The Devil was in the details. Again.
I leaned against the sticky countertop at Le Stube and glared down at the faded Tarot cards, the best Henri could scrounge up on short notice. The Devil trump looked particularly foul in this deck: all leering grin, fat belly, and clawed feet. Worse, it was the third time in as many days he’d shown up in my reading…and this time, he’d brought along some friends. I’d turned up the Tower, Death, and the Magician card in quick succession, heavy hitters of the Tarot who had no business being in my business, at least not tonight.
Tonight’s transaction, while unpleasant, wasn’t supposed to be complicated. It wouldn’t be complicated, I’d decided. I’d had enough of complicated for one evening.
Le Stube’s front door opened. I sensed Henri looking past me with his sorrowful bartender eyes—just as I caught a whiff of the guy coming in. I sat up a little, blinking rapidly. Dude was pungent. Even by Parisian standards.
I tapped the Prince of Coins card lying in the middle of all the Major Arcana cards. It was covered by the Five of Wands. So I was pretty sure this newcomer was my contact: some low-level knuckle dragger muling cash for his king, the buyer who’d commissioned this deal, here to relieve me of the artifact I had snugged up against my right kidney. Unfortunately, I was also now pretty sure said contact was spoiling for a fight. Which might become an issue, since neither prince nor king was going to get his trinket, if the payoff wasn’t right.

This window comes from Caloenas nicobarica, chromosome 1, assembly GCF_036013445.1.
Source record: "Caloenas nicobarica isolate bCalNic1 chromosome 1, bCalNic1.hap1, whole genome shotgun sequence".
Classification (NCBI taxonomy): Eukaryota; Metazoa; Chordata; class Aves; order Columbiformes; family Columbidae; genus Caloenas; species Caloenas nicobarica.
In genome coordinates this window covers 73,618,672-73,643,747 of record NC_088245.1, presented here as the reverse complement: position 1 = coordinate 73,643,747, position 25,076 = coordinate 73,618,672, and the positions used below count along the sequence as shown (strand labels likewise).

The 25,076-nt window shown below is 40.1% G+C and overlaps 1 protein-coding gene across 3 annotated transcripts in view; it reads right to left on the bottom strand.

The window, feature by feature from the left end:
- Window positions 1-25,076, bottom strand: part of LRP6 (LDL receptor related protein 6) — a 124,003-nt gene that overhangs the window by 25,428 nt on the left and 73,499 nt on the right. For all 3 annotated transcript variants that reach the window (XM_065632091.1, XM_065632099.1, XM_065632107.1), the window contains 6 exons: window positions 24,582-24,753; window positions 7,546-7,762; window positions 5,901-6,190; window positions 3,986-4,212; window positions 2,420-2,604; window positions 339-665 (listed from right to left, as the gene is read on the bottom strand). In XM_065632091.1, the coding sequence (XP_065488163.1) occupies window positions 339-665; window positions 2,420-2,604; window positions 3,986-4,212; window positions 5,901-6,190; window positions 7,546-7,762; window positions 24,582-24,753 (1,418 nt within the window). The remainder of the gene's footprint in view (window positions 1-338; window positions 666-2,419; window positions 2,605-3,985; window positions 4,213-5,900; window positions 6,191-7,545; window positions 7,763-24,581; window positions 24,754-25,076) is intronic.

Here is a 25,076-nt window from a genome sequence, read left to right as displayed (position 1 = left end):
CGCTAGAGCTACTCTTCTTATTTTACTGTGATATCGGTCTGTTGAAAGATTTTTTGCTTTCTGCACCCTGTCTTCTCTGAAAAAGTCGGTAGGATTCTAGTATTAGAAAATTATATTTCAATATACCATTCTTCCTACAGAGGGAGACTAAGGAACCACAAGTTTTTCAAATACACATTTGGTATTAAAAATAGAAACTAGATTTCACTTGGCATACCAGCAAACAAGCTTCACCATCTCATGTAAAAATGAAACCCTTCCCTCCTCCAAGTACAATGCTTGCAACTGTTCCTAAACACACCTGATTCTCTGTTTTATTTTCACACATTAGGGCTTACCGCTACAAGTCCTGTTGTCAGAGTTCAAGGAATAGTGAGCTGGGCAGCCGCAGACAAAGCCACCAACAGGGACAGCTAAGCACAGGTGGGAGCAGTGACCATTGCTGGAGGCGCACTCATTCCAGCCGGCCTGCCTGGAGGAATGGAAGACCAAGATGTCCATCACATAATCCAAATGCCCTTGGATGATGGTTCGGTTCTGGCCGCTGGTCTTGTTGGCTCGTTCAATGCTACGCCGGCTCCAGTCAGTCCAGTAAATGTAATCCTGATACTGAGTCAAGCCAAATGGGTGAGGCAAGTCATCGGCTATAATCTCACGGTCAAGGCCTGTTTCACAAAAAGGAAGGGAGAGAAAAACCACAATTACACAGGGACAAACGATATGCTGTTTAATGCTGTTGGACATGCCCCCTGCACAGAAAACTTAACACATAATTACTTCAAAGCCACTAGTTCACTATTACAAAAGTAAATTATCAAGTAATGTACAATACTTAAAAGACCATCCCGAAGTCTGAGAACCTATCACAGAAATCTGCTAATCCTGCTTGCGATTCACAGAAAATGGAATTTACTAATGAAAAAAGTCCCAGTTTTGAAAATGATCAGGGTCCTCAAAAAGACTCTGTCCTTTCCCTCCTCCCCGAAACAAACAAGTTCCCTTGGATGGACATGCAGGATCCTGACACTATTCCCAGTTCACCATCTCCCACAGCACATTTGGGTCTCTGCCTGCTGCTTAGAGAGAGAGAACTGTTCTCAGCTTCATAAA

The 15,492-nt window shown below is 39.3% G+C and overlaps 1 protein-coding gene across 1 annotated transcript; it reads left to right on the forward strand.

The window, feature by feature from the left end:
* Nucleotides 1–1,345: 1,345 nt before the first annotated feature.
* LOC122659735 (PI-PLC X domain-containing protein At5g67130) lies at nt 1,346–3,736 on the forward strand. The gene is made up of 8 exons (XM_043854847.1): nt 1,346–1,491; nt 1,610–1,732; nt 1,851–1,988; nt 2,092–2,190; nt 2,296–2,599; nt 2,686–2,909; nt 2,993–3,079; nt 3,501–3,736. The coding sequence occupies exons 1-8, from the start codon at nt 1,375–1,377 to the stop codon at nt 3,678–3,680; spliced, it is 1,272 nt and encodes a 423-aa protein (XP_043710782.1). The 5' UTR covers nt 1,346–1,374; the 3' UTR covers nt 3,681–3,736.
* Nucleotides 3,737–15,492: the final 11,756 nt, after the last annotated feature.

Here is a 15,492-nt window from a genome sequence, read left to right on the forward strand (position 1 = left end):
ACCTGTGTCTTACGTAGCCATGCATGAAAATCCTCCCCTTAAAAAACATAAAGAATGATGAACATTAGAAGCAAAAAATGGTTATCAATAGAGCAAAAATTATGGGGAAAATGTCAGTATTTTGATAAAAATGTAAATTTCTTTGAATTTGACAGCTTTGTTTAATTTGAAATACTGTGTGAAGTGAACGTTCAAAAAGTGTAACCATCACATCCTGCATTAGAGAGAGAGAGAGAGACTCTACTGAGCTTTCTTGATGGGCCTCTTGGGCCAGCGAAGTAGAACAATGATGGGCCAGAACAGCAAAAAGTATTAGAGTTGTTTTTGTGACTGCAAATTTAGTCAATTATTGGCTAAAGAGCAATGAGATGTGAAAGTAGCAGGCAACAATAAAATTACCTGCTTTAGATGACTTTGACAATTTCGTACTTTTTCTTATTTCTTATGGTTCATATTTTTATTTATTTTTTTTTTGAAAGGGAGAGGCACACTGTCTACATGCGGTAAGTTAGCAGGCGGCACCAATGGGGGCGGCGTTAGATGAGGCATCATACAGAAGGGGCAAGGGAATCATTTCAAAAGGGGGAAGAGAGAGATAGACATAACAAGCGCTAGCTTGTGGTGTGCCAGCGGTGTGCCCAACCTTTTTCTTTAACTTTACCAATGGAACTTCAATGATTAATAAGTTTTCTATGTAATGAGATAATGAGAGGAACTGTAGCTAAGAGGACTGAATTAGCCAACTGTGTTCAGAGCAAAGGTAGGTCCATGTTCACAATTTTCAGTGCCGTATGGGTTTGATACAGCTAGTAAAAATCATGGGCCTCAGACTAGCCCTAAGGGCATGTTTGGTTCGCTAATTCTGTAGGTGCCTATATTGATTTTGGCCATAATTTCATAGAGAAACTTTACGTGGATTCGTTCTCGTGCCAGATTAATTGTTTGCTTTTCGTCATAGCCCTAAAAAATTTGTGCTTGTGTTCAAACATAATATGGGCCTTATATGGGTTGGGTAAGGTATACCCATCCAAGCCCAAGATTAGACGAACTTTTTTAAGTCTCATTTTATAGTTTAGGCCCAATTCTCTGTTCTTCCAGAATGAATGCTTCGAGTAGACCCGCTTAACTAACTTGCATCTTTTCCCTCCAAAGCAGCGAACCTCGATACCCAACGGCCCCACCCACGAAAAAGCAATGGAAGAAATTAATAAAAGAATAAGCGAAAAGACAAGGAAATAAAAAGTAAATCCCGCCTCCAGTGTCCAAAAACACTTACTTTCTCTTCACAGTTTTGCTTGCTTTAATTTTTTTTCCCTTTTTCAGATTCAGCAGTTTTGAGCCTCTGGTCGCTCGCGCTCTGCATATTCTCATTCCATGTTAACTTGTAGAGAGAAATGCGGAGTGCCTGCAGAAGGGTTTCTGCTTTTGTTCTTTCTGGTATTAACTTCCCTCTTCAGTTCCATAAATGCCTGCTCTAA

Not my problem, though. I wasn’t the one who’d lied.
“Un autre?” Henri sighed. Henri was a master of the resigned sigh.
I swept the cards into a stack and nodded to him, then pocketed the cards. It wasn’t the prettiest deck, but it was trying, at least. I owed it a one-way ticket out of Paris. Henri plucked my glass from the counter, making a big production of concocting something that looked entirely too involved to be my drink. He set the mess down in front of me and scowled, gloomy concern evident in every line of his thin, hunched body. Which is more than I could say for the guy now shuffling up to the bar, stinking of sour cheese and bad karma, and maybe one too many glasses of cheap merlot.
I barely avoided a wince as he sat down. “You have it?” he asked.
“You didn’t tell me about the competition,” I said, picking up my glass. “The price has gone up.”
“You do have it.” He leaned toward me, his gun nudging into my side. Henri had shifted away for the moment, giving us the ol’ cold-shoulder routine. As if nothing that happened here would bother him, as long as I kept it tidy.
I could do tidy, I decided. The cards and their crazy were not the boss of me.
“If you have the money, then we still have a deal,” I said, Miss Congeniality all the way. “Just at double our original price. What’s more, I suspect you do have the money, honey, because you knew what I was walking into. Unlike me, for the record. Which, frankly, wasn’t very neighborly of you.”
The man shifted beside me. “You agreed to the terms.”